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‘Graphical’ Evaluation to Calculate the Number of Transfer Units – Solution

Solve the Problem:

Calculate the number of transfer units (Nog)

Run the program and let’s see what the output shows.  It will show up in your IPython window.

Number of Transfer Units based on Gas Phase Resistance

Number of Transfer Units based on Gas Phase Resistance

The answer we get is NOG = 3.52 transfer units.  Henley and Seader got 3.44 transfer units (obtained graphically) and Rosen and Adams calculated 3.73 units (with a spreadsheet).  So, essentially, we all got the same answer within the error of the data and the different methods.  I show the array values so you can compare with Rosen and Adams if you want (and have the article, get it, it’s a good one.)  We like short and sweet, let’s proceed to another problem.  Ciao!

‘Graphical’ Evaluation to Calculate the Number of Transfer Units – Programming Approach

Plan your solution:

  • Draw a picture, in this case, list all of your data
  • Remember the fundamentals and apply
  1. Draw your material or energy balance envelope (If necessary, not in this case)
  2. Remember [Accumulation = In – Out + Source/Sink]
  • Think about what you need to do and the answer you want
  • You need to perform a numerical integration of data, so you need an integration package
  • You’ll want to print the solution to get the information

How to start your program:

  • With Ipython open, open your editor
  • Label your program (you’ll never remember it, go ahead and label it!)
  • Import the packages you’ll need for solving

hsImportPackages

I looked at the Scipy.integrate documentation and found an integration package that could work with unevenly spaced data.  I chose the Romberg integration package, but you could chose one of the others and try them.

hsInputData

I entered the data for x and x* into Scipy arrays.  As we go on, you’ll see why this is such a nice feature.  You can work with the arrays and perform all kinds of stuff easily.  So, why don’t I quit talking and show you.

Manipulate the Data to get ready for the Integration:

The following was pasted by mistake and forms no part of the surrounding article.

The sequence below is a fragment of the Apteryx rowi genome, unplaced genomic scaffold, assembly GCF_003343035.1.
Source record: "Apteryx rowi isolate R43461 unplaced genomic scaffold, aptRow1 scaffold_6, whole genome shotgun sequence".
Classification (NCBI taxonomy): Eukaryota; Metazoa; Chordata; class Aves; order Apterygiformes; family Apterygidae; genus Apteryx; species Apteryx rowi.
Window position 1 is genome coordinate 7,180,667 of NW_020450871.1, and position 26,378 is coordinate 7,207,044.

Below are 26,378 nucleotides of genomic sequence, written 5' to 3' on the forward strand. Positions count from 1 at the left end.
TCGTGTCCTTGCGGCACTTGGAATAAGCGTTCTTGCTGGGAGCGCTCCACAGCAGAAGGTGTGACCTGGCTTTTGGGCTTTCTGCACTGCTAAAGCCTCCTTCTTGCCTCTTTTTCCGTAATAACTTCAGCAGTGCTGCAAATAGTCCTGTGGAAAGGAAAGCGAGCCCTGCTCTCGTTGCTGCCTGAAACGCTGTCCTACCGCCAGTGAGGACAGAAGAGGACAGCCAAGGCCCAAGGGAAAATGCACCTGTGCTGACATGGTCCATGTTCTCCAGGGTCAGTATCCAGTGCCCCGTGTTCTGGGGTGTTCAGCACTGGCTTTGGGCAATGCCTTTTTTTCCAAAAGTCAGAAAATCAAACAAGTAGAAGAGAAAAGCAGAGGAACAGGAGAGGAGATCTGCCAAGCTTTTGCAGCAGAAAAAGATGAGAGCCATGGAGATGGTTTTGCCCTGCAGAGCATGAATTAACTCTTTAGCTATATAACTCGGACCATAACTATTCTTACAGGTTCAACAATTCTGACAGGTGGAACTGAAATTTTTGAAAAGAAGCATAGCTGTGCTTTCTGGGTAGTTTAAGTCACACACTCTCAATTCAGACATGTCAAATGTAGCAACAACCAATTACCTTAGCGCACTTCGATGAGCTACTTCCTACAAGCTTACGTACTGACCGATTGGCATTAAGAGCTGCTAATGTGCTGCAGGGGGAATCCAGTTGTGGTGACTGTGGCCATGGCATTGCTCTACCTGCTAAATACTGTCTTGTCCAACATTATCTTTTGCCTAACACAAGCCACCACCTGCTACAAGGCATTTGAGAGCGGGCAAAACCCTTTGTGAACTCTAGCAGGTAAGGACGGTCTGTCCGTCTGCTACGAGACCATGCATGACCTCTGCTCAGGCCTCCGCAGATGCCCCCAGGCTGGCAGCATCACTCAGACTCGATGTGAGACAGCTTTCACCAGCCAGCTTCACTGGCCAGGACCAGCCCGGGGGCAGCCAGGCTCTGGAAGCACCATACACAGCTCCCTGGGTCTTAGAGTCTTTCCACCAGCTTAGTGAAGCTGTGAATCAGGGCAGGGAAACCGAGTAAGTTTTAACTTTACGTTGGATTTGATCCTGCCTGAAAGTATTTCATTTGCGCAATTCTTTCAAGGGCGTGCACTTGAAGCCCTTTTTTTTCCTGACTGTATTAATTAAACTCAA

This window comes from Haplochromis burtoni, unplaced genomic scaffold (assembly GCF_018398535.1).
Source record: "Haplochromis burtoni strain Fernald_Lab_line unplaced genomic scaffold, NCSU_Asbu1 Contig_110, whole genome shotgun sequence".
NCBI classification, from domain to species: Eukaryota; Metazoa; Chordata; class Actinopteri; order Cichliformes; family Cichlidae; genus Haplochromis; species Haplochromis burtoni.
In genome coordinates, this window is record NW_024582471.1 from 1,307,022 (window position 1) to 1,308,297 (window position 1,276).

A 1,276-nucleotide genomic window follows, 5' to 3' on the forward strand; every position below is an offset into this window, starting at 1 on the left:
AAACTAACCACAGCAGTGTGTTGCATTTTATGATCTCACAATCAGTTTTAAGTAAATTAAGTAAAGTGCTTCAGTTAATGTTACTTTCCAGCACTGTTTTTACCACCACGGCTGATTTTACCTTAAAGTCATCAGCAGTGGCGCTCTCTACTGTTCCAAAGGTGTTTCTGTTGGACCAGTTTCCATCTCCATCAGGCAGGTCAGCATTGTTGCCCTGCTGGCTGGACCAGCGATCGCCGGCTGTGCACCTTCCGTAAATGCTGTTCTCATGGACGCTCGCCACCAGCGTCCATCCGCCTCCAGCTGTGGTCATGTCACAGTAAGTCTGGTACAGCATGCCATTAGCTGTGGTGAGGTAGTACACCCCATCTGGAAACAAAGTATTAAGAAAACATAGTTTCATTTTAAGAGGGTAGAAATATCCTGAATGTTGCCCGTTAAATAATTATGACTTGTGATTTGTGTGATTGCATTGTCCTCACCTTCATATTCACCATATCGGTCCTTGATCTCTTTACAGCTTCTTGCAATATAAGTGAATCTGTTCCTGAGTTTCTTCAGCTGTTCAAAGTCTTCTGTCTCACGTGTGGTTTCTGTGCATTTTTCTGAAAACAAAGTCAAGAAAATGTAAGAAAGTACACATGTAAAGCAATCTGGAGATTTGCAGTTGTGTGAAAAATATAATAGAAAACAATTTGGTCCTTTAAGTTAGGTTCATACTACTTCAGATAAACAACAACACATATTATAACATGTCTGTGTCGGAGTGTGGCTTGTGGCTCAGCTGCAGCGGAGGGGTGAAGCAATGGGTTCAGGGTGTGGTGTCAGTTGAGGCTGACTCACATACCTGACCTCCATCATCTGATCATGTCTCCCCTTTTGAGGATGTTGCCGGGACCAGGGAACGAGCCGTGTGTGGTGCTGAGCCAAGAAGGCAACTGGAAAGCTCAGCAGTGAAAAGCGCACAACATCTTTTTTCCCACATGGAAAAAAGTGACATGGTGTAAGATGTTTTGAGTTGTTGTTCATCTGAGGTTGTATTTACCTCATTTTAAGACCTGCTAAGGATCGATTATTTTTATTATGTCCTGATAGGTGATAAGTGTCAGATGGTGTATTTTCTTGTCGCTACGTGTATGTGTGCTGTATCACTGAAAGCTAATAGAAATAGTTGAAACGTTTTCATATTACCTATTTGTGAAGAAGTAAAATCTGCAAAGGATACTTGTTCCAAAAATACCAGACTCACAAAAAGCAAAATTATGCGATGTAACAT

hs653ManipulateData

You see, we can use the ‘arrays’ just like variables and work with them easily.  Very cool.

Set up the Integration and Print the Solution:

hs653RomIntegration

So, that’s is pretty easy, don’t you think.  We’ll discuss the solution in the next post.

‘Graphical’ Evaluation to Calculate the Number of Transfer Units – Problem Description

Reference:

This is from E.M. Rosen and R. N. Adams, “A Review of Spreadsheet Usage in Chemical Engineering Calculations”, Computers and Chemical Engineering, Vol. 11, No. 6, pp. 723-736, but they took it from Henley and Seader, “Equilibrium Stage Separation Operations in Chemical Engineering”, Wiley, NY 1981 pg. 653.  I don’t have a copy of the book, so, I may not include everything.  If you do and want to add to this, please do.  Also, why do we chem e’s always have to have such long titles?  And why do we always have to include ‘chemical engineering’ in the title?  Like we’ll forget or something.

Problem Description:

Rosen and Adams were using the spreadsheet to set up an interpolation and ‘table look up’ function with the data.  Usually, you use this approach when you have a ‘packed’ column that doesn’t have ‘discrete’ trays/stages.  They didn’t really describe the column arrangement or the components involved.  Okay, okay, I’ll go the library and get a copy of the Henley and Rosen book so that I know more about the problem.  They used the spreadsheet to set up the data, interpolate and estimate so they had values at even locations.  With that data table, they set up a four-interval Newton-Coates integration to calculate the number of transfer units.  Here is what the data looks like set up using arrays in Scipy.

X and X* Equlibrium Data as Scipy Arrays

X and X* Equlibrium Data as Scipy Arrays

You usually get this type of data from the equilibrium operating diagram for the system you are working with.  X* is the equilibrium concentration.  Consult Henley and Seader or look at a Perry’s Chemical Engineer’s handbook for more detail.  Treybal, “Mass Transfer Operations” is another good text you may want to consult.

Essentially, you’ll be doing and integration as follows:

N(OG) = ∫(1 – x)lm/((1 – x)*(x – x*)) dx

with (1 – x)lm = ((1 – x) – (1 – x*))/(ln((1 – x)/(1 – x*)))

N(OG) = Number of transfer units based on the gas phase resistance to mass transfer

This is what we have, let’s post on our programming approach.

A New Set of Problems to Work…From the Early Days of Personal Computers

What Next?

from www.wikipedia.org - 'Personal Computers'

from www.wikipedia.org - 'Personal Computers'

We just completed working the ten problems from the 1997 ASEE workshop.  We worked a variety of problems that had solutions with other software packages such as Microsoft Excel, MATLAB, Mathematica, Maple and Polymath.  Please compare and let me know what you think.  Now, let’s look at the following journal article for a ‘journey into the past’.  In 1987, as personal computers were getting started, E. M. Rosen and R. N. Adams published an article in ‘Computers and Chemical Engineering’, Vol. 11, No. 6, pp. 723-736 describing solution approaches for the following problems: